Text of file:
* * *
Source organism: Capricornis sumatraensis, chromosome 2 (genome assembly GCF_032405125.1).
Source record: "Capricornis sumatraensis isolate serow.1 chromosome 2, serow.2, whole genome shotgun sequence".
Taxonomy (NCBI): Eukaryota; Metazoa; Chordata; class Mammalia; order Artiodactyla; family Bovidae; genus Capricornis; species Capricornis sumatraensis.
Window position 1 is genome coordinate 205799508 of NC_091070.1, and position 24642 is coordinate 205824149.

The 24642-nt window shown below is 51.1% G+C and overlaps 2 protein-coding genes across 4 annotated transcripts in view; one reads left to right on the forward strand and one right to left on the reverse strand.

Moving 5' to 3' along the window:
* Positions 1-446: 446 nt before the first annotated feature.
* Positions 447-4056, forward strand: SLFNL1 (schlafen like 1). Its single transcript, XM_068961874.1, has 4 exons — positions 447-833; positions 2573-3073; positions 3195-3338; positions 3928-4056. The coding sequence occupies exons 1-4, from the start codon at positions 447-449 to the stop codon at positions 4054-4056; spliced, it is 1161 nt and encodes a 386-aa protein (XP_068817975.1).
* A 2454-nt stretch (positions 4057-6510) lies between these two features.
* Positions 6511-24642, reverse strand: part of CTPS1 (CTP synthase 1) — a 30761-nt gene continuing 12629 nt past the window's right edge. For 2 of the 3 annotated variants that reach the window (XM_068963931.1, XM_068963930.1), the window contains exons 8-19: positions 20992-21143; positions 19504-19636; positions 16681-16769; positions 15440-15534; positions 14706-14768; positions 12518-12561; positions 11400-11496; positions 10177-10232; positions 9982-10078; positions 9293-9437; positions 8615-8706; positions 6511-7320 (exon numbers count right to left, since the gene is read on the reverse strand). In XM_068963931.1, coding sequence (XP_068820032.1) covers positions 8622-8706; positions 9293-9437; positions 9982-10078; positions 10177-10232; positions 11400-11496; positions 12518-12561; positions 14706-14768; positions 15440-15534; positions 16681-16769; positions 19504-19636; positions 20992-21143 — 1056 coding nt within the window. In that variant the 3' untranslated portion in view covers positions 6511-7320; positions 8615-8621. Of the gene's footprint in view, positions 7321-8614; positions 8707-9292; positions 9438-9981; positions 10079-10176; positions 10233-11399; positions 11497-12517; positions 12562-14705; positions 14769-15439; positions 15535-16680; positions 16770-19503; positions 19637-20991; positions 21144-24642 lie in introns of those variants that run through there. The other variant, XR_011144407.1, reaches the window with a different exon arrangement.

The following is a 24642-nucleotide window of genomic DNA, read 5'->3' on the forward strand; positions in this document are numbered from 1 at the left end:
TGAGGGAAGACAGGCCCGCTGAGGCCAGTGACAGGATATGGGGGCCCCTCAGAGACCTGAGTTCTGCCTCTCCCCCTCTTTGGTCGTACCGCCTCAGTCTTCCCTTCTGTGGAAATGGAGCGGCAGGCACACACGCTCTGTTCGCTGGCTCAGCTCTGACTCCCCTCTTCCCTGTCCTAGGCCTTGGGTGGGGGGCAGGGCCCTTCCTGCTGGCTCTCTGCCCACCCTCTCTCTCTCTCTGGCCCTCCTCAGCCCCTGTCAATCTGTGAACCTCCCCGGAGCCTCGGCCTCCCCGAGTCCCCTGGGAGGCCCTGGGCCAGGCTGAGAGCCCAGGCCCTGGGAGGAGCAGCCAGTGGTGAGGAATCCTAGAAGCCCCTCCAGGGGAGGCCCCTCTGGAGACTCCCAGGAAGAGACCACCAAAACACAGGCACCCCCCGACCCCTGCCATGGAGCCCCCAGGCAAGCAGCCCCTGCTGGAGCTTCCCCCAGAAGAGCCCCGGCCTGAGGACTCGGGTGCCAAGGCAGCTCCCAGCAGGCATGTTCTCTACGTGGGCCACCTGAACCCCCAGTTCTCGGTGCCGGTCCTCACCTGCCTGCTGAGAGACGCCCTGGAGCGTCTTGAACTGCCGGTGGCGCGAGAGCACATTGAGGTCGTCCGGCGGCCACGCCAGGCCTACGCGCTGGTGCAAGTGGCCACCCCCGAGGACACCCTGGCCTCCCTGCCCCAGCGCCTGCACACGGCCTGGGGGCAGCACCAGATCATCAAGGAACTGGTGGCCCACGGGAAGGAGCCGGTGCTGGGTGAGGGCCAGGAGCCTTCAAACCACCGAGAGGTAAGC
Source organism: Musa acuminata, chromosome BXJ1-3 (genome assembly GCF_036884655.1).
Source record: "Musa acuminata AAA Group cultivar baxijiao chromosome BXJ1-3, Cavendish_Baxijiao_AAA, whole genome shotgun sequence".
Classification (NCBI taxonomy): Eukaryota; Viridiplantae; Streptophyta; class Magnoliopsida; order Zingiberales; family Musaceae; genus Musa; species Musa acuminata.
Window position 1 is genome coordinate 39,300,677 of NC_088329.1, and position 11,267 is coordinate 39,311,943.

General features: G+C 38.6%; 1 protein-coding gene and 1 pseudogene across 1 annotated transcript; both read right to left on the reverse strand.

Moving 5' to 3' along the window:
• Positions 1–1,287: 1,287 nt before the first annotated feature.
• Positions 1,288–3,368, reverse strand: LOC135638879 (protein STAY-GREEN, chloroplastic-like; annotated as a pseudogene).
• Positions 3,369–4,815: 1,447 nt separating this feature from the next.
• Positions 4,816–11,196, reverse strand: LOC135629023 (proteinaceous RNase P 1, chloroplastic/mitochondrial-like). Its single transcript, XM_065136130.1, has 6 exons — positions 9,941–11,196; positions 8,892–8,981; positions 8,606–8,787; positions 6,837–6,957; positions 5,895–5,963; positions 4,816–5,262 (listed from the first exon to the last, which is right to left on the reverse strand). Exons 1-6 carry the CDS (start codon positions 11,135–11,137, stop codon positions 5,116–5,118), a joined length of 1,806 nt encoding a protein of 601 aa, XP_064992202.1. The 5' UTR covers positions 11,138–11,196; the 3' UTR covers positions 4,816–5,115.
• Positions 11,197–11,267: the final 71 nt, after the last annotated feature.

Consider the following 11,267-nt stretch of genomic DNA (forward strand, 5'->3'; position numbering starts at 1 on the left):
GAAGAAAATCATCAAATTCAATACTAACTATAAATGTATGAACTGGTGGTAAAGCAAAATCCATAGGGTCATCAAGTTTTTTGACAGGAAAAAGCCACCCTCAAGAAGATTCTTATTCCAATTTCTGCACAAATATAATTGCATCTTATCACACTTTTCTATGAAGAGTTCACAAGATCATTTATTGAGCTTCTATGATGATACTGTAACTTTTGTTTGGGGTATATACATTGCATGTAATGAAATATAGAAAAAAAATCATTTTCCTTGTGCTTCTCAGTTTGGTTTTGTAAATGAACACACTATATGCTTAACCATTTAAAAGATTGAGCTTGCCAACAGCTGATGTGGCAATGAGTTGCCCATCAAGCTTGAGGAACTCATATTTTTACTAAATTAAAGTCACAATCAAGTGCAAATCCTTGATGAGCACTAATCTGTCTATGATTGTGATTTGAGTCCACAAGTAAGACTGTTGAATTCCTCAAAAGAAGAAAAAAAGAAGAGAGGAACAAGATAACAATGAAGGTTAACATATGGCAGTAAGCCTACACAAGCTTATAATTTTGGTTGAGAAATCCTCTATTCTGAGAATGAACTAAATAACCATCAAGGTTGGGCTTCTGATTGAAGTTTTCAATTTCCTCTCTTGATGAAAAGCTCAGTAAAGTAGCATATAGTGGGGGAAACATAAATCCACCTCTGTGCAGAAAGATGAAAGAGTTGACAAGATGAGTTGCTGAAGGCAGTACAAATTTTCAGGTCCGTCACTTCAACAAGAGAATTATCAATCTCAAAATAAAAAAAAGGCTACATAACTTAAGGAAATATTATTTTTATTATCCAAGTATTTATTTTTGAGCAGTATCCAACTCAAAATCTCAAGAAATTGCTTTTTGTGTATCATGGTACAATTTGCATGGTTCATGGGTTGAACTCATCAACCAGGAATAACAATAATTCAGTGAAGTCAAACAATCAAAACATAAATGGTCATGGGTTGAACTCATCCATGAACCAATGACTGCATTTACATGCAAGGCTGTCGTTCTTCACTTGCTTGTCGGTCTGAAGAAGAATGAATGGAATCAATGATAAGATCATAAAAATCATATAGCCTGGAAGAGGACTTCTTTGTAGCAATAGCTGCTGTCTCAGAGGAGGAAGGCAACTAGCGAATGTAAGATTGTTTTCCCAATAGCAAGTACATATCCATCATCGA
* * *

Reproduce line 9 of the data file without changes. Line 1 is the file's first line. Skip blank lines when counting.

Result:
* A 2454-nt stretch (positions 4057-6510) lies between these two features.